Re: SIP API spec

Christian Huitema <Christian.Huitema@sophia.inria.fr> Tue, 26 January 1993 17:53 UTC

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To: Craig Partridge <craig@aland.bbn.com>
Cc: ip-encaps@sunroof.eng.sun.com, sip@caldera.usc.edu
Subject: Re: SIP API spec
In-Reply-To: Your message of "Tue, 26 Jan 93 09:01:24 PST." <9301261701.AA12090@aland.bbn.com>
Date: Tue, 26 Jan 93 18:51:18 +0100
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From: Christian Huitema <Christian.Huitema@sophia.inria.fr>
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>Why would an application ever want to set the FLOWID?  I've assumed that
>this is something that is done by the kernel.  Also, I assume it is not
>legit to set the flow ID after connect() is called (i.e. to change flowids
>on the fly).  What do setsockopt() and getsockopt() return in these cases?
>EINVAL?  More generally, specifyng error return codes would be a good thing.

Craig,

I would not like to reopen the "flow-id" debate just now, but the only thing
we could agree upon was to let it "for further study". There are two extreme
positions on this, which I could briefly portrait as "datagram" and "virtual
circuit".

According to the "virtual circuit" school, a flow-id is more or less
equivalent to an X.25, or ATM, circuit identifier. Whatever ressources are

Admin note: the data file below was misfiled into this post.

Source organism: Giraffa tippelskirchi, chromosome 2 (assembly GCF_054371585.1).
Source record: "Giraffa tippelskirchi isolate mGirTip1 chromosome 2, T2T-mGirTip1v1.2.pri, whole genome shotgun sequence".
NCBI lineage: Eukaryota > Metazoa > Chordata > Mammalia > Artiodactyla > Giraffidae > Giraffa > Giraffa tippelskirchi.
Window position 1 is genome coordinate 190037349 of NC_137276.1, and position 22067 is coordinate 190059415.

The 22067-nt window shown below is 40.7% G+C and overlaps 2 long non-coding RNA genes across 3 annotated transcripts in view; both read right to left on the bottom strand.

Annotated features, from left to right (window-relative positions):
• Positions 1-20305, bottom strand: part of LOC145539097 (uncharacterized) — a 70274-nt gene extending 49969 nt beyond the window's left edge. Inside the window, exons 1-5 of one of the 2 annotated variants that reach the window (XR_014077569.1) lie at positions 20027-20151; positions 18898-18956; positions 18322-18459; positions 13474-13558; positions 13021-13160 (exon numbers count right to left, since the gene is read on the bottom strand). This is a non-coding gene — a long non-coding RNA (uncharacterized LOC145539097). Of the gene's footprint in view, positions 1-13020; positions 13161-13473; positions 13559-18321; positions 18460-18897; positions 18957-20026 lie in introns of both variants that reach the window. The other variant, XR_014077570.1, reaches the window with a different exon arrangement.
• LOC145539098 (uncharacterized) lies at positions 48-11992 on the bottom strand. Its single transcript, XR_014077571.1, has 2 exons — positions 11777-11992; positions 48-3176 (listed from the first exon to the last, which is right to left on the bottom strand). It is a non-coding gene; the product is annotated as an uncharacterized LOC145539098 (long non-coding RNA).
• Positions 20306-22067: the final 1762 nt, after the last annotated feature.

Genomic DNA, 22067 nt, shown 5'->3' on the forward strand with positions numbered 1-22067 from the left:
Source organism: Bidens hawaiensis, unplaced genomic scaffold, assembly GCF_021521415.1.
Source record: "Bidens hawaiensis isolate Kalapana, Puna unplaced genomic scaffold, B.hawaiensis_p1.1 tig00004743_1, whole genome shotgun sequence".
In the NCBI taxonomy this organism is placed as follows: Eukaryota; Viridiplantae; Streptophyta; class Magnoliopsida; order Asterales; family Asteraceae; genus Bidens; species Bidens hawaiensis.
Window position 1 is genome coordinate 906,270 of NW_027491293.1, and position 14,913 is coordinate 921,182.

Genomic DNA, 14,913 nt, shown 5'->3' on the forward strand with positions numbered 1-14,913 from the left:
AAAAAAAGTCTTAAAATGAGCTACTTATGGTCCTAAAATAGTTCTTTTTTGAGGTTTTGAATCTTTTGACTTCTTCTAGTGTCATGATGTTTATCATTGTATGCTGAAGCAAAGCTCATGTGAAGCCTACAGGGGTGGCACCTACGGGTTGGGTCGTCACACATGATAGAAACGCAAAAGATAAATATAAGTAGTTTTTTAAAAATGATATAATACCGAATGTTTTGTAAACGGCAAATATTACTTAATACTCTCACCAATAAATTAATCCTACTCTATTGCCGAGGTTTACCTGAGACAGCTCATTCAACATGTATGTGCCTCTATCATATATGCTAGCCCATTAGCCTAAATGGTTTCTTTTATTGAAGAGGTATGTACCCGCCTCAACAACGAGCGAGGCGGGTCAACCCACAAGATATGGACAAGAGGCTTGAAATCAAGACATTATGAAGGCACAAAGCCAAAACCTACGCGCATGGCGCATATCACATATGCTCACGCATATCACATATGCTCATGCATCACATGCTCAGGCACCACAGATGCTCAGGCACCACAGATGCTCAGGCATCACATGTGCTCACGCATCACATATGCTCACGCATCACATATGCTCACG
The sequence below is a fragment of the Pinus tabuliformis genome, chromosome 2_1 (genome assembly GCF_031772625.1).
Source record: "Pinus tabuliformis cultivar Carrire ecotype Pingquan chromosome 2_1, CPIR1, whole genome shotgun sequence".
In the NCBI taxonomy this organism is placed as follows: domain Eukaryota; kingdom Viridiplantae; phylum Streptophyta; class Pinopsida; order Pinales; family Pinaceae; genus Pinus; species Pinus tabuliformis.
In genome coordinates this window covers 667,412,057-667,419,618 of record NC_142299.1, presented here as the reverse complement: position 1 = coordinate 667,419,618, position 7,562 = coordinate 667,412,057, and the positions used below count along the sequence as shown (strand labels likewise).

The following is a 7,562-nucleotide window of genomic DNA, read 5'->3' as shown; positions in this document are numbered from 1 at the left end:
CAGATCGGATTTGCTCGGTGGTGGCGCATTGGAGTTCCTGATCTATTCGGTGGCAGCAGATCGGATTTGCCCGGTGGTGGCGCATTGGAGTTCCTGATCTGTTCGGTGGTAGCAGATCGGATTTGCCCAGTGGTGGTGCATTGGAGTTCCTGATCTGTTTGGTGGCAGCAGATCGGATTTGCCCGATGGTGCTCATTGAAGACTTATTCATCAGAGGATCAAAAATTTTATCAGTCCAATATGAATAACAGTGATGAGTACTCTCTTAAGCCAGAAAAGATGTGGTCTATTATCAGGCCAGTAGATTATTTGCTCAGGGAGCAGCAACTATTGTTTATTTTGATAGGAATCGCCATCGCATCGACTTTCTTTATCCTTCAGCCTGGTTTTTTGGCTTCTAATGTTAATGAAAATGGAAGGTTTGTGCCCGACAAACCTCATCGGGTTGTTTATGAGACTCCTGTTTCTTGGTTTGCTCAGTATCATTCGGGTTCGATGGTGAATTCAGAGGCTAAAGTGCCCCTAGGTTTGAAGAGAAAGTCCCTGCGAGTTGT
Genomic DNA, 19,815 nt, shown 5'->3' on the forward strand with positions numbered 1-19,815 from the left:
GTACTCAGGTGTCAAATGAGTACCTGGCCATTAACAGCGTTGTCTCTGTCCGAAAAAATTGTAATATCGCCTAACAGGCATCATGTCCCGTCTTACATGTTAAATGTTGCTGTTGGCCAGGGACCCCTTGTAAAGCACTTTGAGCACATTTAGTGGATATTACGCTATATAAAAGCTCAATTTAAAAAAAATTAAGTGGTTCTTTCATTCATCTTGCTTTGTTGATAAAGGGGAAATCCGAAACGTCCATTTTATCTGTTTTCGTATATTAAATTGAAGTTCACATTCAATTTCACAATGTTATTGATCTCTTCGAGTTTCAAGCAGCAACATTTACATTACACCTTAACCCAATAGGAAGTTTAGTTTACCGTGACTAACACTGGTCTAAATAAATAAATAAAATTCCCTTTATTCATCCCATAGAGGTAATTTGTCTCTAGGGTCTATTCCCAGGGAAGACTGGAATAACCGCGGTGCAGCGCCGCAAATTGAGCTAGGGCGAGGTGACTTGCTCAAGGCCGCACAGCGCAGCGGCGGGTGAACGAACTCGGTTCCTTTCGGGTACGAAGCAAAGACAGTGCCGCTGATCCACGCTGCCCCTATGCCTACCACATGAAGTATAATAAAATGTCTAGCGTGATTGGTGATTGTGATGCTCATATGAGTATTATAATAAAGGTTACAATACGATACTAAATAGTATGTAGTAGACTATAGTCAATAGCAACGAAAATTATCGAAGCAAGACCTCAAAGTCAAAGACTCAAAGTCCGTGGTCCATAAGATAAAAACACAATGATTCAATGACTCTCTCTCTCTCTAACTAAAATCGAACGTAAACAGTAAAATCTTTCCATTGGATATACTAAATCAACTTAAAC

needed for the "circuit" are "requested" explicitely at "connect" time. In
this school, there is no need for the application to ever manipulate the flow
id -- which can be captured by your assertion that "I've assumed that
this is something that is done by the kernel.  Also, I assume it is not
legit to set the flow ID after connect() is called".

The datagram school, in the grand old internet tradition from which you are
heretically trying to depart (-), believes that linking TCP connections with
network states such as resource reservations or VC identifications is a very
poor idea. In this line, flow-ids are merely network
layer "resource identifiers". More precisely, the tuple "source-address +
flow-id" supposedly identifies uniquely a resource reservation -- although I
would certainly admit that this is not completely defined, and that one would
love to see a reservation protocol, or an expression on how "flows" can be
linked to groups of stations, e.g. "all nasa users", or whatever. Anyhow, if
you believe that, the flow is merely a tag explaining that you once bought
32.5 MBps of capacity on one particular ANS route, and that you intend to
share that capacity between your applications "as you see fit". According to
this, it is entirely legit to use the same flow for many different
connections, or associations, or to change the flow id in the middle of a TCP
connection.

As I said, we will probably not solve the question now. Which is why I find
Bob's spec entirely acceptable -- it merely says "here are the bits that
should go in the next packets". A service that most implemenatations will be
able to fulfill!

Christian Huitema